- Out of all the enabling technologies for the EV future, I picked the battery and FSD for a good reason. I see both technologies as the “front” to the EVs, a similar role that the keyboard played in the typewriter industry. Customers do not see (or care) how/where the cars are manufactured. But driving range, charging capacity, and autonomous driving interface are among the first things that they check (besides the price tag, that is).
- And finally, the winner that gets to take all does not have to be (and often is not) the “BEST” technologically. Again, the QWERTY case is a good example in point here. I am sure you’ve seen many articles analyzing the technical pros and cons between TSLA’s battery or FSD technologies vs. those of its competitors. I am not trying to convince you that technical superiority is unimportant. My thesis is that many non-technical factors play a large role too. And once dominance is established, it tends to reinforce itself and perpetuate – just like the QWERTY keyboard.
And next, I will elaborate on these above points in more detail.
Full Self-Driving (“FSD”)
First, I see the FSD technology to hold the key for TSLA to transition from a traditional and hardware-based player to a platform-based player. The FSD technology is largely software-based, and hence circumvents all the limitations of traditional hardware and manufacturing processes. And TSLA’s autonomous driving technology is scaling up rapidly as you can see from the chart below. The chart was taken from TSLA’s 2022 Annual Meeting of Stockholders. And as Musk commented:
As of the end of Q2-2022, over 100,000 Tesla drivers in North America had access to FSD Beta. Cumulative miles driven by our customers using City Streets supervised autonomy continue to grow at an unprecedented scale. Fleet data is an important part of improving and expanding the system.
As the number of drivers (more than 100k) and the EV fleet size grows (more than 3 million sold), the nonlinear and snowballing effects of a platform will begin to grow. For example, results from research done at the Institute of Transportation (University of California) demonstrated that automated driving technologies like TSLA’s FSD can encourage people to drive more (i.e., increase the VMT, vehicle miles traveled), which would create far-reaching effects in areas like service revenues and insurances revenues.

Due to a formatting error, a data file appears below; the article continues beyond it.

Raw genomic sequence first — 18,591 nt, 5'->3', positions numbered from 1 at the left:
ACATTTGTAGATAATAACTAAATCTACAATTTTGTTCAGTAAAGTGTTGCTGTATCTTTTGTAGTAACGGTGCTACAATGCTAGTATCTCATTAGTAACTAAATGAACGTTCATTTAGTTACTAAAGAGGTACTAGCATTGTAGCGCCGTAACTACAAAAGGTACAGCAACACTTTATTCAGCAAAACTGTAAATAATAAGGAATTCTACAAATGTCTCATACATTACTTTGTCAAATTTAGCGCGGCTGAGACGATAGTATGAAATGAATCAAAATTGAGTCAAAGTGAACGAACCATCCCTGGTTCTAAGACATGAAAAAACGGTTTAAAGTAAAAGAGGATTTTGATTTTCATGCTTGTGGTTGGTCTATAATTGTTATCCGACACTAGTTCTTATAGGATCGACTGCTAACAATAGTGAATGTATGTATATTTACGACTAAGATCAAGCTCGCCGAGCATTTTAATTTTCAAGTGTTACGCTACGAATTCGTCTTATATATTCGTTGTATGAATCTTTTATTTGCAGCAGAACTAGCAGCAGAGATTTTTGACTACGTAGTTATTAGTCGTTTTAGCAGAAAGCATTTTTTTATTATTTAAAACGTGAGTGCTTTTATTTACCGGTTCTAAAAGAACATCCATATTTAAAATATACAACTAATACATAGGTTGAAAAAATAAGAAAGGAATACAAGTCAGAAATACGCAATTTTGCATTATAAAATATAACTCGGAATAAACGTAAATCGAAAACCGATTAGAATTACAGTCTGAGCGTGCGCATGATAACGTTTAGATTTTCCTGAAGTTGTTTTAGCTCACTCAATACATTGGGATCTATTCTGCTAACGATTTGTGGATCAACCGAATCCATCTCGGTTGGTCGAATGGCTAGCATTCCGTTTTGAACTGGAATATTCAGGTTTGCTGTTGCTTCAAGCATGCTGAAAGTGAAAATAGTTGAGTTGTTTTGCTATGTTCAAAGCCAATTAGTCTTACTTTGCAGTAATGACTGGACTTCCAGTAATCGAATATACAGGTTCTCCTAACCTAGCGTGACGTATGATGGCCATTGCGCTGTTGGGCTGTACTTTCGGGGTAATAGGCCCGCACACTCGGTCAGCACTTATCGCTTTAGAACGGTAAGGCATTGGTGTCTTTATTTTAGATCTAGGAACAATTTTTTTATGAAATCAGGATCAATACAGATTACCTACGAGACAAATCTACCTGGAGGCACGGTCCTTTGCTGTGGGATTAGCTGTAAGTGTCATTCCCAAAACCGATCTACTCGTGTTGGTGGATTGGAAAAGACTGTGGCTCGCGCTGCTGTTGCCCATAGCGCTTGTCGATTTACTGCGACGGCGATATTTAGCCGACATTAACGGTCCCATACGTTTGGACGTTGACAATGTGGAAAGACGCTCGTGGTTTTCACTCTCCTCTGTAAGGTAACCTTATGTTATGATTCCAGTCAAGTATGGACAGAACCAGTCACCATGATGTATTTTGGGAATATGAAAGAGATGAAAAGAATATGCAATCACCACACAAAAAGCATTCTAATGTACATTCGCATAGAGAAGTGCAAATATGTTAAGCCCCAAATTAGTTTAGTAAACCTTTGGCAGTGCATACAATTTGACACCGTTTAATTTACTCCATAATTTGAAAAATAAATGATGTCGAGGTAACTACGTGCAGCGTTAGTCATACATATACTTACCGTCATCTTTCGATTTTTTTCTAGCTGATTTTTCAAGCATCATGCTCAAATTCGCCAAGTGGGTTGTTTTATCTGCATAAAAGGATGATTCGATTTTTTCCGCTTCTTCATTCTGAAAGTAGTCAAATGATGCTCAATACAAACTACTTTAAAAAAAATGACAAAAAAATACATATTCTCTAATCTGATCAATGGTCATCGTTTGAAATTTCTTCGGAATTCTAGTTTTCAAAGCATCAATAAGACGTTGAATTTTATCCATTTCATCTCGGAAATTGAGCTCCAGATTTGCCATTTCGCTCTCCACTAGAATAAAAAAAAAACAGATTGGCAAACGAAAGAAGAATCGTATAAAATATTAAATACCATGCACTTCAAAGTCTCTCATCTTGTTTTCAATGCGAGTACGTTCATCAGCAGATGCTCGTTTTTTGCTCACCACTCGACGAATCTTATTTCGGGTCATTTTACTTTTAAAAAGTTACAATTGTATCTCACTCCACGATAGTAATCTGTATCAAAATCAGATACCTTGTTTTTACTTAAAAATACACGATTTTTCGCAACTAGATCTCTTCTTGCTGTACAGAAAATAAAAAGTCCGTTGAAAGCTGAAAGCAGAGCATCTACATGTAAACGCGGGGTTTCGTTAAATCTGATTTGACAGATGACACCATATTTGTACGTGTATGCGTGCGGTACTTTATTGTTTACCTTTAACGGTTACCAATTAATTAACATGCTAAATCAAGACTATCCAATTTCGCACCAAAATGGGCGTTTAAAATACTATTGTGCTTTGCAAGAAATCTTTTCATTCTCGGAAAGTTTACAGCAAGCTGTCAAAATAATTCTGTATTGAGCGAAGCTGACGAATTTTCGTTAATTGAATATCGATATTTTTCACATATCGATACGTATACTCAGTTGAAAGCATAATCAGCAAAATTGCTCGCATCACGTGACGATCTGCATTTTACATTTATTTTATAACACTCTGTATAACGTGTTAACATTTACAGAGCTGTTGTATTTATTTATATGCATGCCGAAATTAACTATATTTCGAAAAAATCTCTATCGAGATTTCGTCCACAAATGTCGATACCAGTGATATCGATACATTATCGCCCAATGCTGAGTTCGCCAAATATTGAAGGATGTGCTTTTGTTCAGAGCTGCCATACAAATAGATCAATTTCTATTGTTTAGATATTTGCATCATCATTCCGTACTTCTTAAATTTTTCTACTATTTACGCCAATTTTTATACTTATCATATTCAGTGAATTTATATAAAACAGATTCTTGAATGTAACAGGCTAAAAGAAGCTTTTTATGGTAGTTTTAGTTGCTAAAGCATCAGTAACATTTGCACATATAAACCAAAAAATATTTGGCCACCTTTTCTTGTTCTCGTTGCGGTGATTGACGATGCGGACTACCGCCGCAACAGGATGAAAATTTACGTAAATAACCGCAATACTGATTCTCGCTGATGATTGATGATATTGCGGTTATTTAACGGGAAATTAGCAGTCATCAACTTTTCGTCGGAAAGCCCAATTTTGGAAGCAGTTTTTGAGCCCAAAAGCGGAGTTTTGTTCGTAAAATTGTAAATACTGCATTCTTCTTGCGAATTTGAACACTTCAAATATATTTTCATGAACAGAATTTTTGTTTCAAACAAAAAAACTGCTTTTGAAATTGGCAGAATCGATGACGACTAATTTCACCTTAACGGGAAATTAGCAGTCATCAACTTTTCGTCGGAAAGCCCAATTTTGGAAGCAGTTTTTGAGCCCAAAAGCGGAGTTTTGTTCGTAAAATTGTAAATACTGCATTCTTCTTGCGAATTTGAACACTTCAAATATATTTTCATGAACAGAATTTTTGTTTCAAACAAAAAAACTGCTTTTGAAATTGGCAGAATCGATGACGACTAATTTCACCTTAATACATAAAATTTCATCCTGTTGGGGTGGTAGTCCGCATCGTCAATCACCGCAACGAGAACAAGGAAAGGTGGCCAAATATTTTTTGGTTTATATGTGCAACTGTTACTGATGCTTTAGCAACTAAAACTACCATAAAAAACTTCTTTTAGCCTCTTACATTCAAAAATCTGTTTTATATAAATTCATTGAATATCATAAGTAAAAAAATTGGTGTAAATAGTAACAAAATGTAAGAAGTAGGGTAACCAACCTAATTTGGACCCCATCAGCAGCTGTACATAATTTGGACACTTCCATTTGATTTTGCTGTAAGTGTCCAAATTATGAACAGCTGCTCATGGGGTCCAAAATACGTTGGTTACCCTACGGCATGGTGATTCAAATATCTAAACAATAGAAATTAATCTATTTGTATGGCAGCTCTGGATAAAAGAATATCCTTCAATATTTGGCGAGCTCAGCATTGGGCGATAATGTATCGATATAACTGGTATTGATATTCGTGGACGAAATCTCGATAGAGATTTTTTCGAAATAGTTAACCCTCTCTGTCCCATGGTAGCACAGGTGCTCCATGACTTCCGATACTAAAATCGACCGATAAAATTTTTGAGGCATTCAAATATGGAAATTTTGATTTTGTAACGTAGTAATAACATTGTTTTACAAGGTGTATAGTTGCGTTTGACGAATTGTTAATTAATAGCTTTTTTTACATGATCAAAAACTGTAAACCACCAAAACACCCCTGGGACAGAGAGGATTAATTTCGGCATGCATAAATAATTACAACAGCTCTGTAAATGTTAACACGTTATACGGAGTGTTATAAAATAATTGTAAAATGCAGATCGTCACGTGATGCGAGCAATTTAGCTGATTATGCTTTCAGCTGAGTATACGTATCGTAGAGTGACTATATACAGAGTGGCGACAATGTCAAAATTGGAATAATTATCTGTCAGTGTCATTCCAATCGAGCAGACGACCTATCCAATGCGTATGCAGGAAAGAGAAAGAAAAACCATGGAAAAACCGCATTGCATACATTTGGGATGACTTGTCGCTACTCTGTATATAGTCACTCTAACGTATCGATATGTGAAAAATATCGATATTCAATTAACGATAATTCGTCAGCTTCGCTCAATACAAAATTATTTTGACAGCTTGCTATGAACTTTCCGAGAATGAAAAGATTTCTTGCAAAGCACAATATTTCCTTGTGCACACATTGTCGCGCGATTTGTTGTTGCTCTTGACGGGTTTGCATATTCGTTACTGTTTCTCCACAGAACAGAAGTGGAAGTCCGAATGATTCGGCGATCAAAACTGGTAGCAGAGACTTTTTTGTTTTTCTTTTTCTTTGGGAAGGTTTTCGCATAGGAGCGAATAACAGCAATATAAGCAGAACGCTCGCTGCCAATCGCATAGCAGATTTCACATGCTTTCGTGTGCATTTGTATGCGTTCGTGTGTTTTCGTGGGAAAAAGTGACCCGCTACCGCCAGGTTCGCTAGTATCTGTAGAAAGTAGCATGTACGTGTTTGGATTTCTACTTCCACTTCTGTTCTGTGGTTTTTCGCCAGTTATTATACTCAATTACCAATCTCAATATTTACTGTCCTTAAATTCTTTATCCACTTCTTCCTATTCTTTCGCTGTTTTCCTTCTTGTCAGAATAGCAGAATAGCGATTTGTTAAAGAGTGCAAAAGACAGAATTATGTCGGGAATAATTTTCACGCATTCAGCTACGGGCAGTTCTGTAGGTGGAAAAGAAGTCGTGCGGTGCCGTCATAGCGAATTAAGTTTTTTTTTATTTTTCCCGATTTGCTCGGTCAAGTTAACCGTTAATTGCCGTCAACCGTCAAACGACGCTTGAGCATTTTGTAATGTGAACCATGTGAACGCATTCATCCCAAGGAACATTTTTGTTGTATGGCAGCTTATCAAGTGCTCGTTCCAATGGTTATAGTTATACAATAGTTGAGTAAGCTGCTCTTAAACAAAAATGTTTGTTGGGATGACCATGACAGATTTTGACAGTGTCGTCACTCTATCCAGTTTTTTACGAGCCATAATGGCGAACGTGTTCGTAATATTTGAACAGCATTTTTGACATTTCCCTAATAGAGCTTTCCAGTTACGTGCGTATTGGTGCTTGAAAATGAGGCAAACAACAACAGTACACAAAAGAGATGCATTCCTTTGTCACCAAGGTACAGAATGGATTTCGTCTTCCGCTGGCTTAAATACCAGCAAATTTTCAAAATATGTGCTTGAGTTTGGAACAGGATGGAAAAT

The way I see things, the battery is THE bottleneck for EV. And TSLA seems to share this view. TSL has repeated emphasized the importance of batteries and has even named an annual “Battery Day.” It has announced a long-term plan to improve the design, manufacturing, and integration of battery cells into its business. As of 2022, TSLA has produced more than one million 4680 cells in house as Musk announced on his Twitter. One million sounds like a lot, especially with Musk’s talent to create fanfare. Each of its model Y needs about 1,000 of the cells. And hence 1 million is only enough for 1,000 of the model Y. But this is only the beginning, and many other ripple effects could follow. And I will project a few of them next.
The 4680 cell holds about 5x more energy than its earlier 2170 cell. A typical misconception about cell sizes (or cell capacity) is why cell size matter at all. First, of course, 5x larger size does not equate to 5x better. If everything else is the same, it is a zero-sum game, since each 4680 is 5x larger than 2170 and delivers 5x more energy. But not everything is the same. Using larger, and subsequently fewer, cells does leads to efficiency enhancement -both technically and economically.